Work time starts at 7am or 8am. Flexible hours. Take lunch whenever. Just put in your 8 hours each day. Co-workers are helpful and friendly. Sometimes upper management will make decisions that don't make sense and they could do better. Great events and benefits.
Good environment with friendly co workers, diligent and engaged management seeing different scenery every other day. I've learned to be more patient and understanding along with learning how to operate the specialty machines that they have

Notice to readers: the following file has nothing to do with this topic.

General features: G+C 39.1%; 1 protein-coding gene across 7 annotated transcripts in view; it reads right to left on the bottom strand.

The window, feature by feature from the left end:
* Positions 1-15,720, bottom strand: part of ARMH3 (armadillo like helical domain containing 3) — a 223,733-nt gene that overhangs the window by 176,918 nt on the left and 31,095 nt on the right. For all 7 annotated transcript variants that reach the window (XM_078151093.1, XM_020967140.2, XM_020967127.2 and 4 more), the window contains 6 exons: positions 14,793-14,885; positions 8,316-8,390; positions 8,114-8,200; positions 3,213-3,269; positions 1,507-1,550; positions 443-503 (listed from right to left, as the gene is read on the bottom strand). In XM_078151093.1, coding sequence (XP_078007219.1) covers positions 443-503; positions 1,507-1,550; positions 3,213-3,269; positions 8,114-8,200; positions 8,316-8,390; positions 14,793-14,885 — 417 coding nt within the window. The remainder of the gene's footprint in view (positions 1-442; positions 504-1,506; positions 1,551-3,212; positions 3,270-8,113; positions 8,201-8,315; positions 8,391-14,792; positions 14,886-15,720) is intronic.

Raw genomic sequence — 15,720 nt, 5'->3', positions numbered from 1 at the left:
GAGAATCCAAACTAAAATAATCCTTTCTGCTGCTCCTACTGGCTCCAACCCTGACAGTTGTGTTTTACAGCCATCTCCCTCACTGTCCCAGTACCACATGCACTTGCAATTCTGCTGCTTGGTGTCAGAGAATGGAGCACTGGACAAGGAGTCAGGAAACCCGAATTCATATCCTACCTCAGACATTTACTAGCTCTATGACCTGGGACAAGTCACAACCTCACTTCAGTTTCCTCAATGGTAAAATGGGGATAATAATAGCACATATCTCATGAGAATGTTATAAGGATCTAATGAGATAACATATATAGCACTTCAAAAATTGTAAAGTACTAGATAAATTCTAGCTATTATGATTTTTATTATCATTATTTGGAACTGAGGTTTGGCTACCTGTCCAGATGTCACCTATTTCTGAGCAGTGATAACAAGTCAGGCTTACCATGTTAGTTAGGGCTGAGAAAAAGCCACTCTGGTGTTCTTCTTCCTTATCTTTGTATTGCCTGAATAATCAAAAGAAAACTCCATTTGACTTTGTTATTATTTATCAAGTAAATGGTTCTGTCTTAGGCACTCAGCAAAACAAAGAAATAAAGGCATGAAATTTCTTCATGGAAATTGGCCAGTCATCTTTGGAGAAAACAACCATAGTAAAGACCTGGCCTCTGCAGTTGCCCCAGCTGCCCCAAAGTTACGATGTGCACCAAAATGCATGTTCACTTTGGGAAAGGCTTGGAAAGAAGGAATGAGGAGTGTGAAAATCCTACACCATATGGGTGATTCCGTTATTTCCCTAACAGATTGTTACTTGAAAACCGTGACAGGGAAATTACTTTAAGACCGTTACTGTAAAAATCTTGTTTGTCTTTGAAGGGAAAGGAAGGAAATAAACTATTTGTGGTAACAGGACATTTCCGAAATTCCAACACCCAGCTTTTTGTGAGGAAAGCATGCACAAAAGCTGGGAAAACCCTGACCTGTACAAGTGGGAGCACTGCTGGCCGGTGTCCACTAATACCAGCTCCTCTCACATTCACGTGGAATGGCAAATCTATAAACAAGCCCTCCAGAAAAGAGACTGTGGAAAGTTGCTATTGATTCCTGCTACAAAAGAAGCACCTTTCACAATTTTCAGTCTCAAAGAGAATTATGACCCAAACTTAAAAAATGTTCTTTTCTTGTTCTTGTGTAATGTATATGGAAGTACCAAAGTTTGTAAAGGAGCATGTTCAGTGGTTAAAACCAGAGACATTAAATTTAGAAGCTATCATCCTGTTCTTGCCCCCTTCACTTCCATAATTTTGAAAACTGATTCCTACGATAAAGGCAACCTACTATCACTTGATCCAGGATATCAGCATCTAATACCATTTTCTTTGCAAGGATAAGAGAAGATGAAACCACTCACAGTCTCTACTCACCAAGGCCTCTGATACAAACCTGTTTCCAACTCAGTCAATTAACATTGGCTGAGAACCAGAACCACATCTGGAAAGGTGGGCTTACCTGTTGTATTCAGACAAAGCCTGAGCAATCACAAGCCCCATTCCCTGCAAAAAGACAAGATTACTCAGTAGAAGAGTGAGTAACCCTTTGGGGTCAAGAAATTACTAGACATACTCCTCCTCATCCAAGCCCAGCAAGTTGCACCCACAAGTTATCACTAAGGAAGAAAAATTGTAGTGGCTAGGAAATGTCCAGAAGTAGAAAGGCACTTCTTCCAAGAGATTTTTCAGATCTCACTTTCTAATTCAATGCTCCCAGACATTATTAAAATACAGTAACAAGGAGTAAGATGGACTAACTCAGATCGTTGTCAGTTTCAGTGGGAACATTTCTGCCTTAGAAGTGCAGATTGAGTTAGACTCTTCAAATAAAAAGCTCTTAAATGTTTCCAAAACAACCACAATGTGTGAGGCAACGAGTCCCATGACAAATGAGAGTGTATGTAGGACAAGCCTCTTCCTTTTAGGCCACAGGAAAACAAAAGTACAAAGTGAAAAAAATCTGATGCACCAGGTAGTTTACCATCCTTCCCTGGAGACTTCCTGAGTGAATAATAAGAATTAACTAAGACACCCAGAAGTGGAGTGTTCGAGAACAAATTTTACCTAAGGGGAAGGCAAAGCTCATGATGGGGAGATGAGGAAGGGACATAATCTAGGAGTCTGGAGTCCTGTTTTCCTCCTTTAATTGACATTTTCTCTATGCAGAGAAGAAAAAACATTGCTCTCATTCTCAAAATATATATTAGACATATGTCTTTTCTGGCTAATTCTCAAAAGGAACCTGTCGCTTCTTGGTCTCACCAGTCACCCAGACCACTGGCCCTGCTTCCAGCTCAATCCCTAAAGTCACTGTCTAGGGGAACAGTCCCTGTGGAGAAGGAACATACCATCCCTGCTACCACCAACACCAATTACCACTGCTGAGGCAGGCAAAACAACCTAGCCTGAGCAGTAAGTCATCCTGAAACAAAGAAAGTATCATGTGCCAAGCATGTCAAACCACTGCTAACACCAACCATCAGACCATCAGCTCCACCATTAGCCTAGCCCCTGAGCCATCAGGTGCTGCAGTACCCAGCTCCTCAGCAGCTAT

Operator 1 (Current Employee) – South Eastern United States – January 23, 2014
These are reviews for different roles on a rail grinding crew
General Laborer: You will almost ALWAYS start on nights, if you are on nights your shift is from 6pm - 6am and will do nothing but maintenance work, if you are on days you will be on the operating crew and your shift would be from 5am - 6pm (This is not a typo, I'll explain later)